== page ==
Location: Pest Management and Biocontrol Research2011 Annual Report
1a. Objectives (from AD-416)
Develop knowledge and control tactics based on the physiology, biochemistry, genetics and vector-pathogen interactions of insect pests. Characterize and exploit interactions among plants, insect pests and natural enemies; investigate the role of arthropod predators and trophic interactions for improved biological control. Characterize flight behavior and dispersal of insect pests and natural enemies; elucidate relationships among landscape structure, pest and natural enemy biology and dispersal behavior. Refine sampling strategies for insect pests and their associated natural enemies; develop and refine economic thresholds for sucking pests in cotton that incorporate biological control potential; support post-eradication detection of pink bollworm populations. Refine insecticide-based management strategies; characterize factors influencing resistance to chemical insecticides and insecticidal proteins in transgenic crops; evaluate insecticide selectivity; support post-eradication pink bollworm resistance monitoring in Bt cotton.
1b. Approach (from AD-416)
Research will build a solid foundation of fundamental tactics for avoiding pest problems and will strengthen prescriptive pest control through refinement of monitoring, decision aids and effective treatment options. Research will explore and exploit the molecular and chemical basis of male-derived factors on female mating inhibition and hormonal factors regulating reproduction and diapause in Lygus. hesperus, the molecular basis of water channel proteins in Bemisia tabaci, the impact of plant virus and plant allelochemical mediated changes on B. tabaci fitness and insecticide resistance, respectively, and the molecular basis of Bt resistance in Pectinophora gossypiella. Further research will exploit semiochemicals and tri-trophic interactions for enhanced biological control, and identify insect and plant based semiochemicals enabling mating disruption and improved monitoring of B. tabaci and L. hesperus. Flight behavior and inter- and intra-crop dispersal of L. hesperus, and source-sink relationships for arthropod predators inhabiting the agro-ecosystem will be quantified, facilitating IPM at the landscape scale. Selective insecticides and improved decision aids that account for natural enemy abundance will be evaluated and developed for B. tabaci in cotton. Research will further support P. gossypiella post-eradication efforts through refinement of pheromone-based monitoring systems and detection of resistance to Bt cotton. Replaces 5347-22620-017-00D, 5347-22620-018-00D and 5347-22620-020-00D (10/10).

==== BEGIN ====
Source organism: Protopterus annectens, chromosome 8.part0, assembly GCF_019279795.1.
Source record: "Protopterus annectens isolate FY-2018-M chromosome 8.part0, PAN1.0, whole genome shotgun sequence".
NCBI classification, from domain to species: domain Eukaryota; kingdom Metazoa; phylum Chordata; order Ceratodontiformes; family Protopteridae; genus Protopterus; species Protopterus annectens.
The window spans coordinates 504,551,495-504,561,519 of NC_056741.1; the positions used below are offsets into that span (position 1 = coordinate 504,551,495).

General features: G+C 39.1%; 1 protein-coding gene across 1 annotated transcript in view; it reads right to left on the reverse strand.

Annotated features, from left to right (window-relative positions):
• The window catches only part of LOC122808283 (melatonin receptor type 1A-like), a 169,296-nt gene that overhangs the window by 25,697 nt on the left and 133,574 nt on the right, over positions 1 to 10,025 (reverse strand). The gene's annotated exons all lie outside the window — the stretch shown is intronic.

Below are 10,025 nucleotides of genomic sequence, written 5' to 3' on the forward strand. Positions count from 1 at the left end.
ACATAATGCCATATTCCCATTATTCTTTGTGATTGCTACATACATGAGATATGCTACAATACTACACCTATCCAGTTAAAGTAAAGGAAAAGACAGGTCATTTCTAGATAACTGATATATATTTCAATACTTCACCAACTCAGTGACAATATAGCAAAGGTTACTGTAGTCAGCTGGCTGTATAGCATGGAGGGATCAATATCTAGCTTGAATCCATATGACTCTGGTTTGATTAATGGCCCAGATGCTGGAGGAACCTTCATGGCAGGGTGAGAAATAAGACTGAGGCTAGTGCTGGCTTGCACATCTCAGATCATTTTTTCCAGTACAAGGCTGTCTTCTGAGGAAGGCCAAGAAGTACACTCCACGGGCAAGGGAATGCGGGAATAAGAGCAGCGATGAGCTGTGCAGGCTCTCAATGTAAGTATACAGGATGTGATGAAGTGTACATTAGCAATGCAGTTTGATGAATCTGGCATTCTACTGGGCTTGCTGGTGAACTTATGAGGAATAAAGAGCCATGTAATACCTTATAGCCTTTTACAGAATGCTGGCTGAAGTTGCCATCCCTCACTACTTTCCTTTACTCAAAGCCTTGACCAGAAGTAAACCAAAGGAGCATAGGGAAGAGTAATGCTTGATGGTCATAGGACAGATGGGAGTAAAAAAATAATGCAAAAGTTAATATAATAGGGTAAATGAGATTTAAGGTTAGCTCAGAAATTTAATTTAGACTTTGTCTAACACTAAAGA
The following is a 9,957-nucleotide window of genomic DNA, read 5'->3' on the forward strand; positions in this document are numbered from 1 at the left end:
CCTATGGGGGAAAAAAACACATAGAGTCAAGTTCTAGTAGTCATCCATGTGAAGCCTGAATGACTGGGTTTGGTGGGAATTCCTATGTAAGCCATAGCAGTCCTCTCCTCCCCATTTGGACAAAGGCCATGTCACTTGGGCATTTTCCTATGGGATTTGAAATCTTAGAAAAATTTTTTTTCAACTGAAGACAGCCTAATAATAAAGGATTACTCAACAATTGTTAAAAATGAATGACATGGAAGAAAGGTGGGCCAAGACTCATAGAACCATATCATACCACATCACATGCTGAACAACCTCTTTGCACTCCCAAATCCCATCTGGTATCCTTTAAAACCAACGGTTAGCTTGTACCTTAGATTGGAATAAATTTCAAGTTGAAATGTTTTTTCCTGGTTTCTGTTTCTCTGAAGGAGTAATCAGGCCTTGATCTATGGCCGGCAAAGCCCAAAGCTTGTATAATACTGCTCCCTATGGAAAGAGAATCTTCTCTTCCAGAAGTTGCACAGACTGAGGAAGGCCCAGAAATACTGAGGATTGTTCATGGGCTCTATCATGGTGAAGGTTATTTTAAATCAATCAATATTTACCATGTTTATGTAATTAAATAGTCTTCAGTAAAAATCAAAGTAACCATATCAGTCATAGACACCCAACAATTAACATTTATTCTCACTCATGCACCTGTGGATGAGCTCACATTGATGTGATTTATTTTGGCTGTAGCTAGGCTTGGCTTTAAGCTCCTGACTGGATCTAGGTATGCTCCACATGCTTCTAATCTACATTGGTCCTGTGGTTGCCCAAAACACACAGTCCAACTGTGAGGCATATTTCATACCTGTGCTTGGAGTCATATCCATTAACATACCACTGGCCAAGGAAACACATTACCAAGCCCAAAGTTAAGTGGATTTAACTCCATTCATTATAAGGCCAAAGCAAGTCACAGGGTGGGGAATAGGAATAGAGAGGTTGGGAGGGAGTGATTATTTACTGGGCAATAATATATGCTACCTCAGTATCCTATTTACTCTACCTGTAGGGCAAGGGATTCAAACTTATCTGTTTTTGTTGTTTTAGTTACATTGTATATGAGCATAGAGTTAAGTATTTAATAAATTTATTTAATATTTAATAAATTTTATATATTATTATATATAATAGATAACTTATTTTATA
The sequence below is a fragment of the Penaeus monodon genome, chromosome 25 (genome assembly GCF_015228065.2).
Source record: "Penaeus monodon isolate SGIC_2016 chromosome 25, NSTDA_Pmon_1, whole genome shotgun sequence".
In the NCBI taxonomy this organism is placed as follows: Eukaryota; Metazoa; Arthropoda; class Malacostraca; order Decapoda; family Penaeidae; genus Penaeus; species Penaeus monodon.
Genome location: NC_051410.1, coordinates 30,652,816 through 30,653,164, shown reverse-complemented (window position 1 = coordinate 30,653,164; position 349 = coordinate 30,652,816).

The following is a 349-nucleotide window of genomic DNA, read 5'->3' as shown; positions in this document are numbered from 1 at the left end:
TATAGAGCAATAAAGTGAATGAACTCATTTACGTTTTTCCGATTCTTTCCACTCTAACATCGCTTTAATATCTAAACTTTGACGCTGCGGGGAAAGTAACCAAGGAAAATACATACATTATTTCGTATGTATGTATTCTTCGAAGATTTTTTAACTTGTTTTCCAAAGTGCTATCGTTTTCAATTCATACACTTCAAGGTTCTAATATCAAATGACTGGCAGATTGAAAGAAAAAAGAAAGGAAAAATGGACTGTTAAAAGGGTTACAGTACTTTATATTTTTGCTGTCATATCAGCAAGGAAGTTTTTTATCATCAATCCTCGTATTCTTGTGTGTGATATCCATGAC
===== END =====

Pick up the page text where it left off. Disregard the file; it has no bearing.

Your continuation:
3. Progress Report